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Edward Feser

Author of Aquinas (A Beginner's Guide)

20+ Works 1,556 Members 9 Reviews 1 Favorited

About the Author

Edward Feser teaches philosophy at Pasadena City College in Pasadena, California.

Includes the names: Edward Feser, Dr Edward Feser

Image credit: Photo by Edward Feser

Works by Edward Feser

Associated Works

The Meaning of Life and the Great Philosophers (2018) — Contributor — 9 copies
Personal Identity (2005) — Contributor — 4 copies


Common Knowledge



The central contention of the "New Atheism" of Richard Dawkins, Daniel Dennett, Sam Harris, and Christopher Hitchens is that there has for several centuries been a war between science and religion, that religion has been steadily losing that war, and that at this point in human history a completely secular scientific account of the world has been worked out in such thorough and convincing detail that there is no longer any reason why a rational and educated person should find the claims of any religion the least bit worthy of attention. But as Edward Feser argues in The Last Superstition there is not, and never has been, any war between science and religion at all. There has instead been a conflict between two entirely philosophical conceptions of the natural order: on the one hand, the classical "teleological" vision of Plato, Aristotle, Augustine, and Aquinas, on which purpose or goal-directedness is as inherent a feature of the physical world as mass or electric charge; and the modern "mechanical" vision of Descartes, Hobbes, Locke, and Hume, according to which the physical world is comprised of nothing more than purposeless, meaningless particles in motion. As it happens, in the classical teleological picture, the existence of God, the immortality of the soul, and the natural-law conception of morality are rationally unavoidable. Modern atheism and secularism have thus always crucially depended for their rational credentials on the insinuation that the modern, mechanical picture of the world has somehow been established by science. Yet this modern "mechanical" picture has never been established by science, and cannot be, for it is not a scientific theory in the first place but merely a philosophical interpretation of science. Moreover, as Feser shows, the philosophical arguments in favor given by the early modern philosophers were notable only for being surprisingly weak. The true reasons for its popularity were then, and are now, primarily political: It was a tool by which the intellectual foundations of ecclesiastical authority could be undermined and the way opened toward a new secular and liberal social order oriented toward commerce and technology. To further these political ends, it was simply stipulated, by fiat as it were, that no theory inconsistent with the mechanical picture of the world would be allowed to count as "scientific." As the centuries have worn on and historical memory has dimmed, this act of dogmatic stipulation has falsely come to be remembered as a "discovery." However, not only is this modern philosophical picture rationally unfounded, it is demonstrably false. The "mechanical" conception of the natural world, when worked out consistently, absurdly entails that rationality, and indeed the human mind itself, are illusory. The so-called "scientific worldview" championed by the New Atheists thus inevitably undermines its rational foundations, and into the bargain (and contrary to the moralistic posturing of the New Atheists) it undermines the foundations of any possible morality as well. By contrast, and as The Last Superstition demonstrates, the classical teleological picture of nature can be seen to find powerful confirmation in developments from contemporary philosophy, biology, and physics; moreover, morality and reason itself cannot possibly be made sense of apart from it. The teleological vision of the ancients and medievals is thereby rationally vindicated - and with it the religious worldview they based upon it.… (more)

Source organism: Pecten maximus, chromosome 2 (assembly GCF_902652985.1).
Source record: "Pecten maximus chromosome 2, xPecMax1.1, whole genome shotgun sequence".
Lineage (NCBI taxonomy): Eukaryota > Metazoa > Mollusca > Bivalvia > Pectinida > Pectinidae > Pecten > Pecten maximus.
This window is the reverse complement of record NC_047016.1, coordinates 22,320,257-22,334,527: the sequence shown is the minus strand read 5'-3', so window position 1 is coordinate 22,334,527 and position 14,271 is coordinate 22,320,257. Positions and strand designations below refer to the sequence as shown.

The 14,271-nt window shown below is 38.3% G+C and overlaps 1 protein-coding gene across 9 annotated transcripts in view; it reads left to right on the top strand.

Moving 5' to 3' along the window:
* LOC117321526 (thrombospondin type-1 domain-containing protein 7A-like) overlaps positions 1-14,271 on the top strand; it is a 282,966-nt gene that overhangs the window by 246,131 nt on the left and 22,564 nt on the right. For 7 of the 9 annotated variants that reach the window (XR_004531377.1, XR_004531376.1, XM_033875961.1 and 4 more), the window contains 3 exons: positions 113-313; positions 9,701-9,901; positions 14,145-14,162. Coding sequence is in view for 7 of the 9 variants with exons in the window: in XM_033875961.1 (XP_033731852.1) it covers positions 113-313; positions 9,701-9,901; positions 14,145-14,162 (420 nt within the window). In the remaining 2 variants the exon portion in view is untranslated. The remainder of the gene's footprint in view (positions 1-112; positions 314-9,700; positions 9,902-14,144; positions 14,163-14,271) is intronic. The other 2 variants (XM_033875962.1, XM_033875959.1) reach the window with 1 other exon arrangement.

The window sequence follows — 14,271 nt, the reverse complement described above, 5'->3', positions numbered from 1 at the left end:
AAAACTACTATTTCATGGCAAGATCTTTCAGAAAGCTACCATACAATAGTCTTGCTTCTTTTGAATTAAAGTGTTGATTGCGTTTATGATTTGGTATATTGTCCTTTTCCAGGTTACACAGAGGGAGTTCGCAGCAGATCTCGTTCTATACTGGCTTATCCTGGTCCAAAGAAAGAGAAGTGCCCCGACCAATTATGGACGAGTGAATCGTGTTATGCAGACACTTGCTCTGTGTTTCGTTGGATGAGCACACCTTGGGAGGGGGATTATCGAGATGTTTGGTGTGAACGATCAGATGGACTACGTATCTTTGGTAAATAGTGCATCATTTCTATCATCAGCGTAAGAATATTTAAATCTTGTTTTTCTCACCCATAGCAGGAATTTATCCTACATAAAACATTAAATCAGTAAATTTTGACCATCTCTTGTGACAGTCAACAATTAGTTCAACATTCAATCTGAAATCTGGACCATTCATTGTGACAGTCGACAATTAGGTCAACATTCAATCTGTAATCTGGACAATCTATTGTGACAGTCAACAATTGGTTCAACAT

Mandrilillo99 | 6 other reviews | Jul 24, 2022 |
An excellent and thoughtful book about the most important arguments for God's existence given the theistic and Thomistic basis of the author. Also, it contains several counter-argumentations against some of the most mainstream attempts to disprove these arguments and the discipline in general.
Mandrilillo99 | Jul 23, 2022 |
not very well argued defense of Aristotle against contemporary science and atheism
ritaer | 6 other reviews | Aug 24, 2021 |
Courtier's Reply, the book. Apparently, Platonic Ideals are compelling evidence that materialism is wrong, the mind is magic and immaterial, God exists as first mover and final cause.

Not sure how I got here, some apologetics link from long ago. I think Feser's trying for Dawkins snarkiness (a low bar, I know) but just comes off as bitchy in a pathetically irrelevant way.
nicdevera | 6 other reviews | Oct 1, 2020 |


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